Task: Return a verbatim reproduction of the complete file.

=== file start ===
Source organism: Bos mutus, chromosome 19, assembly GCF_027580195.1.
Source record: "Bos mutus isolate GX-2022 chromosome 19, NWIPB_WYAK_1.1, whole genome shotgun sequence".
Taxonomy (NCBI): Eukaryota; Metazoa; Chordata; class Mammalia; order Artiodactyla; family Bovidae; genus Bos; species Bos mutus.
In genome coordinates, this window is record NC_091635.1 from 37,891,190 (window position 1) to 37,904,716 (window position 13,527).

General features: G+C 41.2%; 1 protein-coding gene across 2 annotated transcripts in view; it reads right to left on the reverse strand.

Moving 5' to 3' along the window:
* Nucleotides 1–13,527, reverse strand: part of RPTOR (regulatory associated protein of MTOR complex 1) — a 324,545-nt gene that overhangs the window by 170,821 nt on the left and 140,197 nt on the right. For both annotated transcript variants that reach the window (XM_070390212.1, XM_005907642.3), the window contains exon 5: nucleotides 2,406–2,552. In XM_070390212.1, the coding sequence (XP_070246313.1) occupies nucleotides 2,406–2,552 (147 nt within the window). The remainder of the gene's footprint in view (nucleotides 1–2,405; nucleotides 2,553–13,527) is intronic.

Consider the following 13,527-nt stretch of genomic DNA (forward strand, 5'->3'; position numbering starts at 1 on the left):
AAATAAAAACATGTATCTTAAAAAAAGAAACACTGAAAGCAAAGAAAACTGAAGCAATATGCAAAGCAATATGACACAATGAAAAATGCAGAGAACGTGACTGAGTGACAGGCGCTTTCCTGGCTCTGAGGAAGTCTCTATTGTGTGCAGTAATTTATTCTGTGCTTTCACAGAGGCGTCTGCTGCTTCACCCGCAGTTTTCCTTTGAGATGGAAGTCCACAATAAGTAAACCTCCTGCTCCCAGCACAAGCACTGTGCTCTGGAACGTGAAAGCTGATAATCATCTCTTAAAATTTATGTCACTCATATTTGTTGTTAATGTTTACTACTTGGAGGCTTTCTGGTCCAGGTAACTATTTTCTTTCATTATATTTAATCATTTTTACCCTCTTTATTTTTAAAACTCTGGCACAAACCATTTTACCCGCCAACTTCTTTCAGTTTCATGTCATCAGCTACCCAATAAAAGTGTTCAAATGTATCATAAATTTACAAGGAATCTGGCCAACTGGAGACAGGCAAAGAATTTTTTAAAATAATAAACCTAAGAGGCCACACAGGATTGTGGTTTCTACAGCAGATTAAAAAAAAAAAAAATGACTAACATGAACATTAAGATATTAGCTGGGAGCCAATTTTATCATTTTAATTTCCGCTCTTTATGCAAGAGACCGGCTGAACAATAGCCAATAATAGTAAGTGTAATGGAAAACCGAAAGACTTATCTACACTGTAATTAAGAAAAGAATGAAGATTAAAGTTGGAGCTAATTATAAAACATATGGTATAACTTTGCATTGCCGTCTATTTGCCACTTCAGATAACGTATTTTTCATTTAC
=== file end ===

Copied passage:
Source organism: Bos mutus, chromosome 19, assembly GCF_027580195.1.
Source record: "Bos mutus isolate GX-2022 chromosome 19, NWIPB_WYAK_1.1, whole genome shotgun sequence".
Taxonomy (NCBI): Eukaryota; Metazoa; Chordata; class Mammalia; order Artiodactyla; family Bovidae; genus Bos; species Bos mutus.
In genome coordinates, this window is record NC_091635.1 from 37,891,190 (window position 1) to 37,904,716 (window position 13,527).

General features: G+C 41.2%; 1 protein-coding gene across 2 annotated transcripts in view; it reads right to left on the reverse strand.

Moving 5' to 3' along the window:
* Nucleotides 1–13,527, reverse strand: part of RPTOR (regulatory associated protein of MTOR complex 1) — a 324,545-nt gene that overhangs the window by 170,821 nt on the left and 140,197 nt on the right. For both annotated transcript variants that reach the window (XM_070390212.1, XM_005907642.3), the window contains exon 5: nucleotides 2,406–2,552. In XM_070390212.1, the coding sequence (XP_070246313.1) occupies nucleotides 2,406–2,552 (147 nt within the window). The remainder of the gene's footprint in view (nucleotides 1–2,405; nucleotides 2,553–13,527) is intronic.

Consider the following 13,527-nt stretch of genomic DNA (forward strand, 5'->3'; position numbering starts at 1 on the left):
AAATAAAAACATGTATCTTAAAAAAAGAAACACTGAAAGCAAAGAAAACTGAAGCAATATGCAAAGCAATATGACACAATGAAAAATGCAGAGAACGTGACTGAGTGACAGGCGCTTTCCTGGCTCTGAGGAAGTCTCTATTGTGTGCAGTAATTTATTCTGTGCTTTCACAGAGGCGTCTGCTGCTTCACCCGCAGTTTTCCTTTGAGATGGAAGTCCACAATAAGTAAACCTCCTGCTCCCAGCACAAGCACTGTGCTCTGGAACGTGAAAGCTGATAATCATCTCTTAAAATTTATGTCACTCATATTTGTTGTTAATGTTTACTACTTGGAGGCTTTCTGGTCCAGGTAACTATTTTCTTTCATTATATTTAATCATTTTTACCCTCTTTATTTTTAAAACTCTGGCACAAACCATTTTACCCGCCAACTTCTTTCAGTTTCATGTCATCAGCTACCCAATAAAAGTGTTCAAATGTATCATAAATTTACAAGGAATCTGGCCAACTGGAGACAGGCAAAGAATTTTTTAAAATAATAAACCTAAGAGGCCACACAGGATTGTGGTTTCTACAGCAGATTAAAAAAAAAAAAAATGACTAACATGAACATTAAGATATTAGCTGGGAGCCAATTTTATCATTTTAATTTCCGCTCTTTATGCAAGAGACCGGCTGAACAATAGCCAATAATAGTAAGTGTAATGGAAAACCGAAAGACTTATCTACACTGTAATTAAGAAAAGAATGAAGATTAAAGTTGGAGCTAATTATAAAACATATGGTATAACTTTGCATTGCCGTCTATTTGCCACTTCAGATAACGTATTTTTCATTTAC